Where did you get confused?

      Where did you get bored?

      Where would you have put the book down and not picked it back up?

      Where did you really like it?

      (These questions give us areas to look at – and while the beta reader may not be able to say why the story broke, they’re very good at letting us know where. Sometimes it’s a lack of foreshadowing earlier, or missing setup; sometimes it’s the scene itself they foundered upon needs to go, or be rewritten. It’s up to the author to figure out a solution, after the beta reveals the oversights and shortfalls… or to decide that that’s not something they’re going to change on this story.)

      Second, continuity & flow issues.

      Was there anything that threw you out of the story?

      Was there any point that really sucked you into the story? (Authors like to hear the good as well as the bad!)

      Was there any point where you went “Wait, what about…” or “Who is this?”
      (These aren’t always defects, but need to be sparing and done for impact.)
      Of course, that’s for Peter. Other authors may be looking for different things. I know one author who used a self-professed “grammar nazi” as her copyeditor, in return for the fan getting the otherwise-final version of the book first. I agree that it is much more helpful if author and beta reader know what is wanted!

      Does that help you?

      1. Yes indeed, very much so.
        You reaffirm the feeling I’ve had that much of the spelling and grammar review was a waste of time. At least at the stage we’re talking of here. For some strange reason heterographs leap off the page at me, so I’ll probably always flag those. And of course mistakes in continuity and flow are always worth a mention.
        If the work is intended for sale to a publisher it’s probably safe to assume that they will perform a final copy edit, though some of the stuff I’ve seen lately from trad/pubs does make me wonder. For indie release a good spell and grammar checker would probably suffice, though I still think a second set of eyes can’t hurt. A consistent criticism I hear about indie works is the perception that they are riddled with such errors. Personally I’d say the best indie is at least on a par with mid-list trad/pub, and perhaps better, but that’s MHO.
        Anyhoo, thanks for the input. Hope we can revisit this at Liberty.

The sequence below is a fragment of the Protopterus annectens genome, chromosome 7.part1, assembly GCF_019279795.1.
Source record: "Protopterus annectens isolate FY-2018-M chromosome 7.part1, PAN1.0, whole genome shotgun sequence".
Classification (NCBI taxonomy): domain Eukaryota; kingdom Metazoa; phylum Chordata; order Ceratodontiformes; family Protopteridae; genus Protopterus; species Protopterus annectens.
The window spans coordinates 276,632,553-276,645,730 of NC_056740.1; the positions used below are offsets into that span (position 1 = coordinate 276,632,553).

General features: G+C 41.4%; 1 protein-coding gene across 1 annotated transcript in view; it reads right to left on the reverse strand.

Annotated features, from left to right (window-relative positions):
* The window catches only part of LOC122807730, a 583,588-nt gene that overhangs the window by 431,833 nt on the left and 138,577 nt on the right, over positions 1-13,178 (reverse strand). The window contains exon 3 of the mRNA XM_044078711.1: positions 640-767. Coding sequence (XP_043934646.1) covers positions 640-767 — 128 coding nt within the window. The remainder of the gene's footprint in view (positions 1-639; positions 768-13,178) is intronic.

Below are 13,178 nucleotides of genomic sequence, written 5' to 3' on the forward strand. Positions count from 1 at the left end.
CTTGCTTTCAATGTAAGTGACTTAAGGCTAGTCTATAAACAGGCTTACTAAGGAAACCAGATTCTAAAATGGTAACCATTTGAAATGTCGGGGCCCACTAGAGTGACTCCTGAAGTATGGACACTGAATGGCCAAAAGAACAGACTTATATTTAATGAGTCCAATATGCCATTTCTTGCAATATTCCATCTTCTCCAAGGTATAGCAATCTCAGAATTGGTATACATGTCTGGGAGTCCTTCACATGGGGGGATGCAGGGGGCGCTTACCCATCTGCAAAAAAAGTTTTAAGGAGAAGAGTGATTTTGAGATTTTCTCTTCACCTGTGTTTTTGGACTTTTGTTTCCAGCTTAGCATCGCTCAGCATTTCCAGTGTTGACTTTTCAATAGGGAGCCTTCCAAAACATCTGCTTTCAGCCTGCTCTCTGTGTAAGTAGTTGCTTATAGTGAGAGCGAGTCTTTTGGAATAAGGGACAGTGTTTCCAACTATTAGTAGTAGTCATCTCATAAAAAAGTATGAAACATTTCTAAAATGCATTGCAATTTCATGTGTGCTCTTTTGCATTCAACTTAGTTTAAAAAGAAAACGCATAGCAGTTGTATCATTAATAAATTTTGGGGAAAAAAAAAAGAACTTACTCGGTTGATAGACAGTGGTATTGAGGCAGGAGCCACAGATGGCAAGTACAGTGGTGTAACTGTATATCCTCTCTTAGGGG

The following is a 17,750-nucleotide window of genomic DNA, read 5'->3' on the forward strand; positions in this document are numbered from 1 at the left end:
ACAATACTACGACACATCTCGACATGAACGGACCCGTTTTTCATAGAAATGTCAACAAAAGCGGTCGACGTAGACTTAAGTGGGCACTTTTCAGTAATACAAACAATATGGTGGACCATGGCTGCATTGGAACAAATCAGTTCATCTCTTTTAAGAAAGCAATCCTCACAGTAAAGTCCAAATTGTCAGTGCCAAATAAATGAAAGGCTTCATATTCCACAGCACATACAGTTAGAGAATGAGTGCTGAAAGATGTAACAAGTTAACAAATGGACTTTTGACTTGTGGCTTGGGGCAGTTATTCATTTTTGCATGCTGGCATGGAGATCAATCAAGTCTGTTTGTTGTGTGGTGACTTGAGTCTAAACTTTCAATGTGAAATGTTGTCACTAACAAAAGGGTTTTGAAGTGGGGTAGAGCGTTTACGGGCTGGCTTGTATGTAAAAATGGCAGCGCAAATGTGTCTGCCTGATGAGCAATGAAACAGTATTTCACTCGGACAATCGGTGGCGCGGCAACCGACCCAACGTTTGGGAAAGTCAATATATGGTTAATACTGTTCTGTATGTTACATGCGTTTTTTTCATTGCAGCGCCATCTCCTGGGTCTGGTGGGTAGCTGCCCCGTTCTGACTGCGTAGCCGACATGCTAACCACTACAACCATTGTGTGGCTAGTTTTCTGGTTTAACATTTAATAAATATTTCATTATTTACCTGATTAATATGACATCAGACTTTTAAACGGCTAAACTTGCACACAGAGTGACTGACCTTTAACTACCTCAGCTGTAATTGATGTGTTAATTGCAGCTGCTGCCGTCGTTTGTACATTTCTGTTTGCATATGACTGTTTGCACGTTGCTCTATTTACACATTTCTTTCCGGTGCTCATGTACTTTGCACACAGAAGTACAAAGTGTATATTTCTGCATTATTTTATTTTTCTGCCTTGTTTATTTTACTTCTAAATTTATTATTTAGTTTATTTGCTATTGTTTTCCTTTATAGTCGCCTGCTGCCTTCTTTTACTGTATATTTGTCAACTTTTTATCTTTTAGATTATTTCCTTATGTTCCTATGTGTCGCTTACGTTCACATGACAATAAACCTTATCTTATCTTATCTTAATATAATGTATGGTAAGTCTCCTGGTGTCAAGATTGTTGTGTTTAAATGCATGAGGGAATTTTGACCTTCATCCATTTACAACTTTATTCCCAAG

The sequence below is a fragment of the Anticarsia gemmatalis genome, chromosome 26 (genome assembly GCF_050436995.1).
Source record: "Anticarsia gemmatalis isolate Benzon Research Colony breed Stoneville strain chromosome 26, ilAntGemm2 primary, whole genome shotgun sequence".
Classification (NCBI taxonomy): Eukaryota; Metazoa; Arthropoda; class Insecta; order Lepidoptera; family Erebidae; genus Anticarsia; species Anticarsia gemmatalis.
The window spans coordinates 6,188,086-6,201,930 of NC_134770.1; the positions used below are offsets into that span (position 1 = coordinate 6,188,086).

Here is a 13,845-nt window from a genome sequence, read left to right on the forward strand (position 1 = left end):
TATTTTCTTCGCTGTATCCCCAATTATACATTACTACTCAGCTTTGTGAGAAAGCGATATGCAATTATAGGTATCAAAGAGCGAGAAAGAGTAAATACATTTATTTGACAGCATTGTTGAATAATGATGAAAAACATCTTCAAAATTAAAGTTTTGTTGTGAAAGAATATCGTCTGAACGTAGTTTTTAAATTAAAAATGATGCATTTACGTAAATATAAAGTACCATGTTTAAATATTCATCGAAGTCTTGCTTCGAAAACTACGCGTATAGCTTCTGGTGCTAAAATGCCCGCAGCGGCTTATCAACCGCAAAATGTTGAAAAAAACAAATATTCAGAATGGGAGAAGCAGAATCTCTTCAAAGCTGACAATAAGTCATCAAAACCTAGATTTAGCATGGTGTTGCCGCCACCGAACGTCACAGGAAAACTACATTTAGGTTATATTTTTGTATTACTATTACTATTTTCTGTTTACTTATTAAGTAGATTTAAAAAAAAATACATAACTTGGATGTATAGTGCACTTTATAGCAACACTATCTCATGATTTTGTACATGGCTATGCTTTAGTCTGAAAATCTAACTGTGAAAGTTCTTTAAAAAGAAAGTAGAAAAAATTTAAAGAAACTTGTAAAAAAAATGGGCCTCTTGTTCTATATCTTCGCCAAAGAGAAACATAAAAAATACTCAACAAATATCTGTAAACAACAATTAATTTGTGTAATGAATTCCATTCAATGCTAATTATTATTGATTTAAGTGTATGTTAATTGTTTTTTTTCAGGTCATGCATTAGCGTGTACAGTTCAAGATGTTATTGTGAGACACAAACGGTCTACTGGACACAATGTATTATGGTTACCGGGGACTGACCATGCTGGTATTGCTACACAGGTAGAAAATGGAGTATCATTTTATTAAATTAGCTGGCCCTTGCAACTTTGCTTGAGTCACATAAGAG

1. Peter, if you’ll notice I was outing heterographs, the homonyms I left entirely to their own devices.
            Next I suppose you’ll be on me for neglecting polymorphs.
            Speak the language of the narrative my son and you will go far.

    3. I think it’s a good question. Dorothy answered at length, and covered some of what I would say – she’s absolutely on the money with not needing copyediting at this point in the reading. That’s a final pass-through, although if I’m given a list I’ll fix ém. I think that having a post from you down the road is a terrific idea, and I think I will do a post on the topic as well. Thanks!

      1. I’ll take what I’ve been given here, much appreciated by the way, do some cogitating on the subject, and pick your brains at Liberty, then see what I can come up with.

        1. A little late to the party, but I’d like to add that politeness can’t be overstated.

          On my last book, I had a new beta reader. As a writer himself, I didn’t give him any real instructions since I figured he’d know what HE wanted as a writer, so I let him go. Well, I got a lot of recommendations colors with snark. In his mind, he was just joking, but he forgot that a writer’s book is their baby, and it really pissed me off.

          It took a little while before I could bother to really look at what he was trying to say beneath that snark and see if he had valid points or not. Bluntness has it’s place, and jokes do too, but the beta reader needs to be conscious of where the line between acceptable and unacceptable is, and it’s up to the writer to pass that along.

  7. Thank you for this post. It was perfect timing, because I’d been wondering about writing more eclectic posts and if that would end up backfiring on me. So I didn’t. Now, I wish I had, and it’s something I’ll definitely be doing in the future.
    I’d gotten tired of writing about writing, so I’d settled on the web serial method for content instead. That’s been fun too, and has made it a lot easier and more enjoyable to blog more and more often. 🙂

    1. Serializing is fun, and a great way to get feedback almost instantly as you write. I usually don’t snippet all of my novels, and don’t start snippeting until I’ve completed (or nearly so) but that’s me. Writing other content is as discussed, good exercise.

      1. I agree. I do the same thing, for the most part, in waiting. I tried doing a serialized novel a few years ago, and didn’t enjoy it as much. I probably used the wrong terminology, but I’m serializing serials rather than a full novel.
        And now I’m excited to do the other kinds of non-writing posts. 😀

  8. To ask a question on the To-Blog-Or-Not-To-Blog issue:

    This falls under that thing known as a Writer’s Platform, right? This brings up the main question: Should a writer build their platform before either indie publication or querying agents? Is (shudder) Facebook enough, or should the writer invest in a domain name and web site?